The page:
A new set of artistic renders published by the City of Cupertino show what life for Apple employees will be like inside the iPhone maker's new 'Spaceship' Campus 2 headquarters.

Apple Campus 2 Spaceship
Credit: City of Cupertino

The images were published soon after Apple was given the green light for construction to begin by officials from the city, two years after the late Steve Jobs made his last public appearance to pitch the construction of the donut-shaped building.

To be completed sometime in 2016, the new headquarters was designed by British architect Sir Norman Foster and will provide 2.8 million square feet of workspace for 13,000 employees, all situated in a wide expanse of landscaped gardens and woodland.

Apple Campus 2
Credit: City of Cupertino

Campus 2 is being designed by Foster + Partners, which was also responsible for Wembley Stadium, London City Hall and 30 St Mary Axe, commonly known as The Gherkin.

Apple's famous keynote addresses will take place in a purpose built 1,000-seat auditorium located underground, accessible via a circular glass pavilion above it.

To reduce the visual impact such a building could have on the surrounding landscape, Apple will install access roads which disappear into tunnels, giving access to underground carparks.

Credit: City of Cupertino

The images, first published by Wired, come after it was reported in April that the project had gone over budget by $2 billion (£1.32bn) and was a year behind schedule, prompting Apple to negotiate on costs with the British architect.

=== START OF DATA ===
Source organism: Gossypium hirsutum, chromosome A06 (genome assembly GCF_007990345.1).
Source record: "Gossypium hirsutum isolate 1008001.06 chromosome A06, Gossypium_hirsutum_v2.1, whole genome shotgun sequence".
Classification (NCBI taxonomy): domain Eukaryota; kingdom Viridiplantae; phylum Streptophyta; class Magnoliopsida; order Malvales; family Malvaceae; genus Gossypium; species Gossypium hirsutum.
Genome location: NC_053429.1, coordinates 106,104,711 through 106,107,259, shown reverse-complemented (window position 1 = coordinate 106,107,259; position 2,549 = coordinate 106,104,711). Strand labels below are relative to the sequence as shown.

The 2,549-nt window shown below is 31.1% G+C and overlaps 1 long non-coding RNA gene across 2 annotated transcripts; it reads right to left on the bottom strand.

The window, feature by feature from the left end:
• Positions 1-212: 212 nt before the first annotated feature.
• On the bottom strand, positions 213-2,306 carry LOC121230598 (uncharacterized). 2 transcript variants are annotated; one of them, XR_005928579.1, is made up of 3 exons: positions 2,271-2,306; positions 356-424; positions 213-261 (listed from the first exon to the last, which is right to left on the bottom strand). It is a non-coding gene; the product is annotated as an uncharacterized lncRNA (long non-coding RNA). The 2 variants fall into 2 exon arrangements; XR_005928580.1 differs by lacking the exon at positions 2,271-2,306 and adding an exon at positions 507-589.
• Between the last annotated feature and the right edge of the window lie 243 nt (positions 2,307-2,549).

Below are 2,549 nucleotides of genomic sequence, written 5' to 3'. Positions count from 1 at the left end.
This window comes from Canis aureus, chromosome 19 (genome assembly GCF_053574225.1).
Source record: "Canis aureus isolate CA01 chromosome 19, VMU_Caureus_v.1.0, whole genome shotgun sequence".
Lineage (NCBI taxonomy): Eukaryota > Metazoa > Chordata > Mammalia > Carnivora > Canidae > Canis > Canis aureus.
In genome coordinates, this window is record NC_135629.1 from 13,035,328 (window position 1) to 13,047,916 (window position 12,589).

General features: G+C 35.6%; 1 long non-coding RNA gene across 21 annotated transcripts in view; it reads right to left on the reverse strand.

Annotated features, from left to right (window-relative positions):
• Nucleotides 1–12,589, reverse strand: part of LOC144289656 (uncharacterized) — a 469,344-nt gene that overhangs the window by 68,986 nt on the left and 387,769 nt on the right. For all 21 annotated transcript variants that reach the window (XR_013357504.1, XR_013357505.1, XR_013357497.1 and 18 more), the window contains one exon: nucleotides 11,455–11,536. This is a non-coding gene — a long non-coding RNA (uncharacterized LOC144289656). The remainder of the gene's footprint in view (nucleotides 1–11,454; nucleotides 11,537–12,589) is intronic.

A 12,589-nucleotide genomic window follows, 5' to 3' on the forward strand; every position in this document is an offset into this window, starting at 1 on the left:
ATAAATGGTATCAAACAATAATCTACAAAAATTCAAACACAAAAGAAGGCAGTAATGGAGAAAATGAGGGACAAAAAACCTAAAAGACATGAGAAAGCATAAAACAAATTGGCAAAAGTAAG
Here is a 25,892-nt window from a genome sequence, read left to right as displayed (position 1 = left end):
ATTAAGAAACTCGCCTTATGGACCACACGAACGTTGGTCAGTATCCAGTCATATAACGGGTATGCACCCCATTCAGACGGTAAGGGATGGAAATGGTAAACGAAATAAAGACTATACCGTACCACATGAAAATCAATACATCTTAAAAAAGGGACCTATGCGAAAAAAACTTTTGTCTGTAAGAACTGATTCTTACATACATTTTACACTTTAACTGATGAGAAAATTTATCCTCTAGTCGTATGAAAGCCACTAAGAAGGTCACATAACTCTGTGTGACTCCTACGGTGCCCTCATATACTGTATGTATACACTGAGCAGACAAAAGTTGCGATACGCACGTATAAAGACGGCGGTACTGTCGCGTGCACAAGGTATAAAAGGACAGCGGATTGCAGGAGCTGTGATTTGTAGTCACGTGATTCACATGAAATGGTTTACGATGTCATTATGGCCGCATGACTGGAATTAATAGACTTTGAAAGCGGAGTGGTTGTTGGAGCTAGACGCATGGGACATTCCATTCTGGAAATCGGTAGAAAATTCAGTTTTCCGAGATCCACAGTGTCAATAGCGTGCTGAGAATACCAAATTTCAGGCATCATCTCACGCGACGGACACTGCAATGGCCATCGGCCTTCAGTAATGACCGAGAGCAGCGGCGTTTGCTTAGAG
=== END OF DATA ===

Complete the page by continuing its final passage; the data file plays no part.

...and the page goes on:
According to Bloomberg sources, the mammoth construction project is now expected to cost around $5bn, more than the $3.9bn spent on the new World Trade Centre complex in New York.

Apple Campus 2
Credit: City of Cupertino

Apple isn't just building a new headquarters, as the first job to complete this June will be to knock down 26 buildings currently on the 175-acre site and previously used by Hewlett Packard. The iPad maker then plans to add 6,000 trees and hide almost all access roads and parking space underground before the vast building can take shape.

This will make way for 15 acres of newly-planted Californian grassland with 309 different species of trees, and the centre of the circle will be home to a large courtyard with apple orchards and a herb garden for a nearby patio and canteen.

Apple Campus 2
Credit: City of Cupertino

Four months before his death in late 2011, Jobs told the Cupertino City Council that "the overall feeling of the place is going to be a zillion times better than it is now." To achieve this, Campus 2 has a goal of being a "net-zero energy" site, meaning it will be self-sufficient and only require power from the national grid in emergencies.

To achieve this, the donut-shaped roof will be covered in 70,000 square feet of solar panels generating enough energy to power 4,000 homes.

Bloomberg's sources say Campus 2 will differ very little from Jobs's original plans, but in order to cut a claimed $1bn from the total spend, some high-end building techniques will be removed or altered.

Apple Campus 2
Credit: City of Cupertino

For example, rather than cement floors Campus 2 plans mention a stone-infused alternative like terrazzo, buffed to a sheen normally seen in museums and luxury homes. Jobs also wanted the gaps between walls and other surfaces to be no more than 1/32 of an inch, far tighter than the typical 1/8 inch used in most US construction, and therefore more expensive to implement.